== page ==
There have been plenty of Warhammer 40k titles released over the past two years as Games Workshop slackens its vice-like grip on the franchise’s rights. There’s certainly plenty for developers to get their hands on in such a lore-rich, expansive universe. That opportunity appears to have been grabbed by Neocore, the team behind the Incredible Adventures of Van Helsing games.
Warhammer 40,000: Inquisitor - Martyr is a top-down action RPG in which the player takes on the role of an Inquisitor - one of the Imperium of Man’s chief dispatchers of heretic and xenos. The game prioritises visceral combat with smart, adaptable AI opponents that can be outfought through a variety of approaches. Players can choose to wade into combat with their chainsword buzzing or pick enemy mobs apart from afar with a sniper rifle. Cover, too, plays an important part in this title, and enemies will seek it at the earliest opportunity. In the demo shown to us at gamescom, a gaggle of cultists hid behind a tower of masonry, popping off shots from safety. That was until the Inquisitor fired an explosive round at the structure, sending it tumbling down onto the unfortunate men below.
Most missions in the game will end in a set-piece boss fight. Larger enemies and monsters in Inquisitor - Martyr have multiple damageable points which can be targeted to control the flow of a fight. If a giant demon has powerful melee attacks but weak legs you can simply blow them away and watch as it tries to crawl towards your character in agony. It’s gory, it’s brutal and it’s very 40k.
Your Inquisitor, who can come in a number of default flavours, can be upgraded through a campaign set upon an ancient floating fortress. The game will feature the usual fare of upgrading abilities, as well as a crafting system. Skills will be tied to various weapons, armours and accessories too, making your tactical choices more impactful on the battlefield. You’re not trapped with your weapons, though - during the demo the Inquisitor hefts a massive plasma cannon onto his shoulders and the ability icons switch to match the new configuration. It’s a neat feature that means changing on the fly should have less of a detrimental effect on the player.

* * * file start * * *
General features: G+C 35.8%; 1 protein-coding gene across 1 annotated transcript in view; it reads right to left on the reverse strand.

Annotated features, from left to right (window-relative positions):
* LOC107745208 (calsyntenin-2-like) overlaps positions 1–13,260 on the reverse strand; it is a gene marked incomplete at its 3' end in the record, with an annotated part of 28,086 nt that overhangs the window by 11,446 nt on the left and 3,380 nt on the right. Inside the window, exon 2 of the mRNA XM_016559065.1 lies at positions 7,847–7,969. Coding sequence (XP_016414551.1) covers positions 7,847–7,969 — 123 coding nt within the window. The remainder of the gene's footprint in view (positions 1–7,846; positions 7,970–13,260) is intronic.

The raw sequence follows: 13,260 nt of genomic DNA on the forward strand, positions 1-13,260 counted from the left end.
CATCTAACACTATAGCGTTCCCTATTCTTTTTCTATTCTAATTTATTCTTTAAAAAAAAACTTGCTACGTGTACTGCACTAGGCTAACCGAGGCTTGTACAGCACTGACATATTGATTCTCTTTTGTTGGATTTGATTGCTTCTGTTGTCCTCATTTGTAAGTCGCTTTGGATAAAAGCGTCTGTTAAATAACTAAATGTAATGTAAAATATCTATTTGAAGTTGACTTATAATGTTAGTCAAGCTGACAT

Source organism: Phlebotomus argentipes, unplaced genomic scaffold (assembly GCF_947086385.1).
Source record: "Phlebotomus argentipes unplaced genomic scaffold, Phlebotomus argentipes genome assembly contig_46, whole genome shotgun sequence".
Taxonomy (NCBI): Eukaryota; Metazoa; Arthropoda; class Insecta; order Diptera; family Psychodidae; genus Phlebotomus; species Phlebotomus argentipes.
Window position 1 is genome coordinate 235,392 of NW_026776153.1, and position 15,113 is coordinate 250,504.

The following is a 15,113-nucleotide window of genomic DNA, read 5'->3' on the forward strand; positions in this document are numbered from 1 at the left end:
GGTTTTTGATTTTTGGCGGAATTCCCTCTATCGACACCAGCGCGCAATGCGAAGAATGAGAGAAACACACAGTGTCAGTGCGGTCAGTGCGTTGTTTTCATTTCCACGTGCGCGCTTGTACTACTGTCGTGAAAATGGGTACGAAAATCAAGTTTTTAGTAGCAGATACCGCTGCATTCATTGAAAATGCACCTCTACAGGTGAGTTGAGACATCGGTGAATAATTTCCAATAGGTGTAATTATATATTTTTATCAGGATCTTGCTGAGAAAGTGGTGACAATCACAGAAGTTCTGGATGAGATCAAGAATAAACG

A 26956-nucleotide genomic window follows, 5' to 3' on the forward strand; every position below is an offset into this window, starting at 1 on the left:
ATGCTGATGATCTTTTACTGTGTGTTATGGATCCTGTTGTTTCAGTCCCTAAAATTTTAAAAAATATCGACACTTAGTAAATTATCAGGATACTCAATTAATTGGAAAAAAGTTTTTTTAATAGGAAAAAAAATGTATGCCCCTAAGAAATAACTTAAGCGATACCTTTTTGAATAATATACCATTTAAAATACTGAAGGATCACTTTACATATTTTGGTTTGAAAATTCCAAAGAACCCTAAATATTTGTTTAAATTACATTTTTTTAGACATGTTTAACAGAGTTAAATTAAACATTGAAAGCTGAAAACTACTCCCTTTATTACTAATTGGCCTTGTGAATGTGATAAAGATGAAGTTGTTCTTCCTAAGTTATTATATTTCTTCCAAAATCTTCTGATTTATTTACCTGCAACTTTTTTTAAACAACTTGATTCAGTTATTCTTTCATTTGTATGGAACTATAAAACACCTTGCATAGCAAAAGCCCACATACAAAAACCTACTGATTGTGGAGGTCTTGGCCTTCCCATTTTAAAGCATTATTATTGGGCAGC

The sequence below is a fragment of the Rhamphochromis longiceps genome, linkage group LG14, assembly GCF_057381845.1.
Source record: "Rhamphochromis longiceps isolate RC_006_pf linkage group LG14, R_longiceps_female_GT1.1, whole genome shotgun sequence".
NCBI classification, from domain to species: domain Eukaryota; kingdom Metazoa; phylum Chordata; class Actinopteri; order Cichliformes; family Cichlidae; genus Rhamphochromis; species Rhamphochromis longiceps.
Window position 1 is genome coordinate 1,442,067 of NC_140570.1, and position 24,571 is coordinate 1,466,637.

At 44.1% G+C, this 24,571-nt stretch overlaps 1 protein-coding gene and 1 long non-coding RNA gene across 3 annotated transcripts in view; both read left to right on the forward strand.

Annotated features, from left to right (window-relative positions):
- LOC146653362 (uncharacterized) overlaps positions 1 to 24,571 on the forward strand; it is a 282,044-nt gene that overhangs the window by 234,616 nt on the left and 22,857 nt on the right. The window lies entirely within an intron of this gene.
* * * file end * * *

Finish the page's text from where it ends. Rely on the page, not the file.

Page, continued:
The main campaign of the game will be single-player, and the developers want to really bring that grimdark 40k feeling home. The indoor environments are dank, claustrophobic and filled with alcoves and hidden entrances for enemies. Outside, on planets and moons, the atmosphere can be clogged with poisonous gas, firestorms and other natural hazards to keep a player on their toes.
On top of the main campaign is a meta mode in which the player can get involved with. At random intervals sectors and planets will be attacked by the Imperium’s enemies - Orks or Eldar or Chaos - and the player base has to decide which mission to attack. Their collective choice will impact the next stage of the campaign. It’s an interesting feature that reminds of the multi-stage battles that occur at Games Workshop’s large events or in the pages of its White Dwarf magazine.
The game is still in development and the studio has very recently announced that it will be pushed back to later in 2017, but fans of top-down RPGs and 40k should keep an eye out for Inquisitor - Martyr for sure.